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Friday, August 27, 2010

The Skinny on Low Fat Nonsense!

I stayed away from fats for years, believing that butter, avocados, nuts, olive oil were too fattening. What a new day this is for me doing Phase 3 maintenance (no sugar or starches), eating 1500-1800 calories and including good fats! Butter, avocados, coconut oil, macadamia nuts…..what a change for me. For many years I was duped into believing that to lose weight I needed to consume reduced fat foods. For a while, I chose very low-fat foods but doing so did not reduce the fat on my body!

Now I carefully read labels, avoiding sugar, starch, and low fat! And finding foods that are not reduced fat is much trickier than I had expected. The food industry believes they are doing us (the consumer) a service by providing us with low-fat food….and often they reduce the fat and add corn syrup (yuck!).

Today, for instance, shopping at my friendly Trader Joe’s, I wanted to get some plain organic yogurt. I picked up one container, it was low fat; then another, and it was nonfat. Isn’t it strange that we (as a nation) are consuming more and more low fat and no fat products, yet we are getting fatter and fatter? These fat free products have not eliminated the obesity epidemic; in fact, these products are probably adding rather than subtracting weight to our bodies. And people are fooled into believing they are choosing healthy foods because they are labeled reduced fat! Now they even have fat fat Oreos and Pringles! Healthy? Ha, give me a break!

Several years ago Gary Taubes wrote an eye-opening article for the New York Times -- “What if It's All Been a Big Fat Lie?” (Thank you HcgDieters@yahoogroups.com, for mentioning this!) Although the article is 8 years old, it is fascinating reading and quite pertinent and gives the history of our low-fat diet mentality. I agree with the author that it is carbohydrates that make us fat (especially the starches that most people think they must include in every meal according to our silly food pyramid!).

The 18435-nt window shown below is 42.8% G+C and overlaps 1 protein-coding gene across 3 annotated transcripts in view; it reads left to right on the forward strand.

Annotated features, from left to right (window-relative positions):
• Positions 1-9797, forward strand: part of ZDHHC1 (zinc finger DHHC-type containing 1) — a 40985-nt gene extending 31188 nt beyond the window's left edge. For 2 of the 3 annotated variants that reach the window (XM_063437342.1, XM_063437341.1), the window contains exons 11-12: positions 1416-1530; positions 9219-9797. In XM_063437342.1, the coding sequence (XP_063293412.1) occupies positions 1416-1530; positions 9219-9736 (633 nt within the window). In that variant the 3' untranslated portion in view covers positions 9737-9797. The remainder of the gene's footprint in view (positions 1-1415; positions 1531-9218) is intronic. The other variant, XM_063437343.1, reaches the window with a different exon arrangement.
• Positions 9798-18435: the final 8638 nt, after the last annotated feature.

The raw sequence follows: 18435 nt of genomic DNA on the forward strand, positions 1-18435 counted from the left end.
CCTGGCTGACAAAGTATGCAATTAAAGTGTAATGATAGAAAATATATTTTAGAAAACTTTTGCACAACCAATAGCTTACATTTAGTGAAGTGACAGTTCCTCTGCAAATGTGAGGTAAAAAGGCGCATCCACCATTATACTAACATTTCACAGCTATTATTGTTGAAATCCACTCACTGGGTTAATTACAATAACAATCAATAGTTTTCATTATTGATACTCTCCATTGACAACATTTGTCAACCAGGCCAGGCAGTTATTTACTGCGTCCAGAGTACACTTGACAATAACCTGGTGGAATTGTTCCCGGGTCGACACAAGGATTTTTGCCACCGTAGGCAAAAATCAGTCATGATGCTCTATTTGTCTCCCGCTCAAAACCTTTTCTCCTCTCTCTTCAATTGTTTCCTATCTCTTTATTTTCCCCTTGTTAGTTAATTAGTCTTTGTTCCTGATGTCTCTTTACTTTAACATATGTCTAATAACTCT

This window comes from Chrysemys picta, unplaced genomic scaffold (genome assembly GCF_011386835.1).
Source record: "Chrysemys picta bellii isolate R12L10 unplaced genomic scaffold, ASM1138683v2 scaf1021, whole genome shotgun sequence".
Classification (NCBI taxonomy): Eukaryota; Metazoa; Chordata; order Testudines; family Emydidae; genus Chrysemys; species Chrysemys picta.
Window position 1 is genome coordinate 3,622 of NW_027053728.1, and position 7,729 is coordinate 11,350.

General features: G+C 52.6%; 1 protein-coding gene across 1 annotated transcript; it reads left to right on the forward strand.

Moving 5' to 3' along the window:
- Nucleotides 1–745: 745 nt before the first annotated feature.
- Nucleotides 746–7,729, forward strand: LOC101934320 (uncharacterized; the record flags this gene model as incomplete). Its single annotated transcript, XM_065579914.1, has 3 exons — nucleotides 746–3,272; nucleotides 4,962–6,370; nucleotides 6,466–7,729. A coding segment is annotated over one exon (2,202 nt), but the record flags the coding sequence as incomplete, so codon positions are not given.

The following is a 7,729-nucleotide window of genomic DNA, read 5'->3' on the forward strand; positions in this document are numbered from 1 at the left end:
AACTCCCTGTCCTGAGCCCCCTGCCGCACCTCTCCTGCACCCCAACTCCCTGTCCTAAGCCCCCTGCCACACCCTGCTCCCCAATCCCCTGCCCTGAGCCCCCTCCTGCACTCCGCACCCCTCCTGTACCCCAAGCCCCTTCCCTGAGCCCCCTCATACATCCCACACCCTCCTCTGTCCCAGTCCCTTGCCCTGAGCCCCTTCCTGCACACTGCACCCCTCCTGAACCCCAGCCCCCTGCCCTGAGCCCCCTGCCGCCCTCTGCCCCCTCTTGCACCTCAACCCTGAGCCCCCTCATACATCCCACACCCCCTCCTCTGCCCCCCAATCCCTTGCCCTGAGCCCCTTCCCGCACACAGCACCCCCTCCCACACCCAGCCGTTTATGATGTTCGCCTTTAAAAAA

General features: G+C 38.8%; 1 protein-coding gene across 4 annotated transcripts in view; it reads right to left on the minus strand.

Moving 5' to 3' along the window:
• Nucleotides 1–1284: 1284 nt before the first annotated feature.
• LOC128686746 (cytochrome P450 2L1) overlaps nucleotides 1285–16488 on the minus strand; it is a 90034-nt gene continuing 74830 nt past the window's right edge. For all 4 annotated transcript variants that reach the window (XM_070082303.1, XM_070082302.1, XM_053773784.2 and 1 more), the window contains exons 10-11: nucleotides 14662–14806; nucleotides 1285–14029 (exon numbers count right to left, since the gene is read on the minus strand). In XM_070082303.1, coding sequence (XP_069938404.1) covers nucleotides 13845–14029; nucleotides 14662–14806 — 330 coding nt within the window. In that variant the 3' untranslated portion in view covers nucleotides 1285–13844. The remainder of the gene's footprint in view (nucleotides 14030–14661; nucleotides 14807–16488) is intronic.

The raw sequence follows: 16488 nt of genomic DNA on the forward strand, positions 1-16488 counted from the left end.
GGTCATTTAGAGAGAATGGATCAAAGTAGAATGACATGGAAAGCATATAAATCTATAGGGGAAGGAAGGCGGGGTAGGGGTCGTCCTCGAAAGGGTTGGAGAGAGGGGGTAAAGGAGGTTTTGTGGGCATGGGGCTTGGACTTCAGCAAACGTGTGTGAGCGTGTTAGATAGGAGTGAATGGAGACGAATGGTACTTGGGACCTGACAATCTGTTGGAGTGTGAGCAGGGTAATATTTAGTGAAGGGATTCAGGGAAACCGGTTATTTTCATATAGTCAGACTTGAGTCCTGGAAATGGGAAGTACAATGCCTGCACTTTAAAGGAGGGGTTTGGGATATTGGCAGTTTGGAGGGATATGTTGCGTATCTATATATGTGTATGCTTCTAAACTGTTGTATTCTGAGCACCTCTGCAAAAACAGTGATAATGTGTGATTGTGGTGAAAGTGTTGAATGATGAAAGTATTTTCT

You can read the entire article at http://www.nytimes.com/2002/07/07/magazine/what-if-it-s-all-been-a-big-fat-lie.html

                    Here are some excerpts:

What's forgotten in the current controversy is that the low-fat dogma itself is only about 25 years old. Until the late 70's, the accepted wisdom was that fat and protein protected against overeating by making you sated, and that carbohydrates made you fat. In ''The Physiology of Taste,'' for instance, an 1825 discourse considered among the most famous books ever written about food, the French gastronome Jean Anthelme Brillat-Savarin says that he could easily identify the causes of obesity after 30 years of listening to one ''stout party'' after another proclaiming the joys of bread, rice and (from a ''particularly stout party'') potatoes. Brillat-Savarin described the roots of obesity as a natural predisposition conjuncted with the ''floury and feculent substances which man makes the prime ingredients of his daily nourishment.'' He added that the effects of this fecula -- i.e., ''potatoes, grain or any kind of flour'' -- were seen sooner when sugar was added to the diet....

By the 70's, you could still find articles in the journals describing high rates of obesity in Africa and the Caribbean where diets contained almost exclusively carbohydrates.